How Shall We Sing the Lord's Song?
Postponed a month on account of Hurricane Irene, the Maysles Cinema “An Afternoon of Gospel” found the right place in Mount Morris Ascension Presbyterian Church in Harlem. Introducing music documentarian Don McGlynn’s 2010 Rejoice and Shout were live performances, a half-hour each from First Corinthian Baptist and the in-house choirs.
The film historical survey opened with an amazing ten-year-old’s unaccompanied “Amazing Grace,” seated in a pew among her Selvy Family, who appear later on. This burst of beauty and emotion is at once followed by the first of the black-and-white photographs and, later, moving and still images of the origins and development of the subject: cotton-field hands and rural poverty leading to migration to cold northern cities and churchgoing in Sunday best. Arising in plantation and work songs, spirituals, the oratory of preaching, and the entranced speaking-in-tongues of testifying congregants, it used the call-and-response church rhythms in choral urging of a soaring lead singer.
By mid-century, it was to influence, and partly become, popular music -- the Bay Area Edwin Hawkins Singers -- although holdouts like Mahalia Jackson -- shown on The Ed Sullivan Show -- refused to merge or cross over, in contrast to Sam Cooke of the Soul Stirrers, Aretha Franklin, Clyde McPhatter, Little Richard, James Brown, Solomon Burke, all except Cooke unmentioned.
Not explored, either, are the ‘50s a cappella and doo-wop pop links, or the jazz riffs, for concentration is on earlier roots and evolutions. Some material is unique, as for instance 1902 minutes of the Dinwiddie Colored Quartet and, twenty years afterwards, the Utica Quartet. Loving commentary is lavished on not widely enough known “Professor” Thomas A. Dorsey, a Georgia bluesman who may have coined the term gospel and who, following his conversion, composed sacred music in secular styles.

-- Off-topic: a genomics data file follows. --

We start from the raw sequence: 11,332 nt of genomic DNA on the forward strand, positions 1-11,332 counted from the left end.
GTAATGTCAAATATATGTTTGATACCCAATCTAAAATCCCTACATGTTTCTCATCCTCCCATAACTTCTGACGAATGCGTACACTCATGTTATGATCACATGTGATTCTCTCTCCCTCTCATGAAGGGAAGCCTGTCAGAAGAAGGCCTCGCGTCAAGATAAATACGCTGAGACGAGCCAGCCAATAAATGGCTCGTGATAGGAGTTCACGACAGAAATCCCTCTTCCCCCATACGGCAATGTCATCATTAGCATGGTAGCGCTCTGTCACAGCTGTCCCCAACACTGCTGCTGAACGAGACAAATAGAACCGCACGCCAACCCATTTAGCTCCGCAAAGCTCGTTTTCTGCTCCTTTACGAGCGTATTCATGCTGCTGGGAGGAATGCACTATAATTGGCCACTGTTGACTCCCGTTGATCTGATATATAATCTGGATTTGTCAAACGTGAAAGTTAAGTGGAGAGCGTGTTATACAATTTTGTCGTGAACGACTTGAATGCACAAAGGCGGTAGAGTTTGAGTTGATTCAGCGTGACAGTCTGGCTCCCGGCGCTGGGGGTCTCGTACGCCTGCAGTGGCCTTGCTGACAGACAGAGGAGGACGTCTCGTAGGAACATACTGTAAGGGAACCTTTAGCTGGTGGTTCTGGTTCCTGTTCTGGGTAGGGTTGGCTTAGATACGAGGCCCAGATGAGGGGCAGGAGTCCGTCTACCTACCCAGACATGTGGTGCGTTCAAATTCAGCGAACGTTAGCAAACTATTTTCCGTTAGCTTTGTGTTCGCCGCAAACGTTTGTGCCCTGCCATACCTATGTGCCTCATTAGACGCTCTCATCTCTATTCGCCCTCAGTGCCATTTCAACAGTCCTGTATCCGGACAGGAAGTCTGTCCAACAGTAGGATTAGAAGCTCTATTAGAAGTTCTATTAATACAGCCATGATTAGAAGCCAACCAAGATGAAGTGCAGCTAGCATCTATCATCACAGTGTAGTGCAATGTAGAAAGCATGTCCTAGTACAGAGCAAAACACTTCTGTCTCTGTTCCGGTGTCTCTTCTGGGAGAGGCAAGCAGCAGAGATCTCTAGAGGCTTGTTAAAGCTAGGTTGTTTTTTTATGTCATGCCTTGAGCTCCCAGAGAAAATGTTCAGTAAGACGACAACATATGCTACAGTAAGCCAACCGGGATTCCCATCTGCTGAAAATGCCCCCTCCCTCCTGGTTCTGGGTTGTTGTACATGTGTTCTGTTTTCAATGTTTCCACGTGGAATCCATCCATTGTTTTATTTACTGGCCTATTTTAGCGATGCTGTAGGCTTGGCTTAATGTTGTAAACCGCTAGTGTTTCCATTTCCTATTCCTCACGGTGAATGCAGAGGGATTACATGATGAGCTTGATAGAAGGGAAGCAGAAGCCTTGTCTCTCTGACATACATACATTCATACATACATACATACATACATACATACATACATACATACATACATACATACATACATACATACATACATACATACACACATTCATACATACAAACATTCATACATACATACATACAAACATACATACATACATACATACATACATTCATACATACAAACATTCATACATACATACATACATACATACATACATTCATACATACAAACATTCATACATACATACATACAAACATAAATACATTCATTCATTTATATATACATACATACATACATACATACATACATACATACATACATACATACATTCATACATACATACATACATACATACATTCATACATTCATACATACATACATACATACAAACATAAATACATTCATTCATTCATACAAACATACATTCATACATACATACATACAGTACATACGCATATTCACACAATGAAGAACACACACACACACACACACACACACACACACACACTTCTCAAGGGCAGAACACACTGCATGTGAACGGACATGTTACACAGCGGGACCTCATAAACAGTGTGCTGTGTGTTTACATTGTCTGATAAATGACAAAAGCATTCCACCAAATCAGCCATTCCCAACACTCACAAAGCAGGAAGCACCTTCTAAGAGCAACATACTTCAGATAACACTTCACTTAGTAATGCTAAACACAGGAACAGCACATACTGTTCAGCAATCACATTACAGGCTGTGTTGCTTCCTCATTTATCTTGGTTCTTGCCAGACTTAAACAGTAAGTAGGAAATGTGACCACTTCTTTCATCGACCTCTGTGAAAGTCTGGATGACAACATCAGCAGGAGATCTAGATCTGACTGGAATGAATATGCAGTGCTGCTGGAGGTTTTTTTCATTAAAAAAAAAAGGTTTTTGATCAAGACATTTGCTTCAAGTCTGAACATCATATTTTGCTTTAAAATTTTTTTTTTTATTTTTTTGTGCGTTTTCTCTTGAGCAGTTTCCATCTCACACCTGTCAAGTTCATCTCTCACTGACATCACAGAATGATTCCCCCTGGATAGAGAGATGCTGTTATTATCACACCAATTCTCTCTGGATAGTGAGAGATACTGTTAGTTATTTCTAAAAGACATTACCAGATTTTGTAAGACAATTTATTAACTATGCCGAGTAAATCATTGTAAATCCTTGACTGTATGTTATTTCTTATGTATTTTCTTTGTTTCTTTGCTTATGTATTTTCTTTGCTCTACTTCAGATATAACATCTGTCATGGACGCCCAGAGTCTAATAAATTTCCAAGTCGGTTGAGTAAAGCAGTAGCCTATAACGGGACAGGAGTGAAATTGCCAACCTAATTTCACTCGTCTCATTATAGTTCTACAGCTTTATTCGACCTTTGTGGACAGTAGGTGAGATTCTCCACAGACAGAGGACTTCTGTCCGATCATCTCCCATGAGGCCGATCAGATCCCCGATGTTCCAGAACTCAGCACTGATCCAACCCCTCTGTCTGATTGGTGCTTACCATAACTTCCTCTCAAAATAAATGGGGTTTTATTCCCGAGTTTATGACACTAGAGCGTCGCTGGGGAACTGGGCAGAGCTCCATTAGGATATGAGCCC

A surprise lies in the parallels between unaccompanied barbershop quartets and the close harmony of impeccably dressed four-to-five-man black groups, their lead singer often a tenor but occasionally a falsetto like Claude Jeter of the Swan Silvertones. Fitting in here are the famous Blind Boys of Alabama, but viewers also learn of the Blind Boys of Jackson, Mississippi, both competitors forming out of training schools for the (colored) blind.
This keeping feet in both worlds, bridging sacred and profane, is seen, not in various Jubilee singers, but more in the reminiscences of Willa Ward and of Mavis Staples, the latter of whom notes that “Pop” Roebuck Staples penned “Why Am I Feeling So Bad?” in the wake of Little Rock High and that Bob Dylan told her he had listened to them since he was a teenager.
Clips of groups and soloists famous or forgotten are accompanied by priceless now-gone 78-record labels like Regis, Apollo, Vee-Jay, Savoy, plus bigger Decca and Columbia. The music is the star, the illustrative material icing on the cake. Technique, too, contributes, as for instance the split-screens to highlight the unison in response between a lead singer and the rest-of-the-group chorus.
A half-hour shorter than this hundred-fifteen minutes, last year’s Soundtrack for a Revolution concerned the songs of Civil Rights, some of them in modern-day interpretations, while, restricting itself to 1955-68 in essence, managing to feel relatively complete and unified. Rejoice and Shout treats a long century and could have been more incisive and included fuller performance clips by dispensing with head interviews with scholars, historians and, in particular, with a proselytizing Smokey Robinson, all of whom, important though they may be, interrupt often and at length.
The scope of McGlynn’s admirable aim would be better served by expansion into some multi-evening television special such as those recently aired on jazz and the blues. Or, conversely, tightened by trimming excess fat, one way of which would be concentrating on a few figures, as George T. Nierenberg’s twenty-nine-year-old Say Amen, Somebody does on Dorsey himself and “Mother” Willie Mae Ford Smith.
(Released by Magnolia Pictures and rated "PG" for some mild thematic material and incidental smoking.)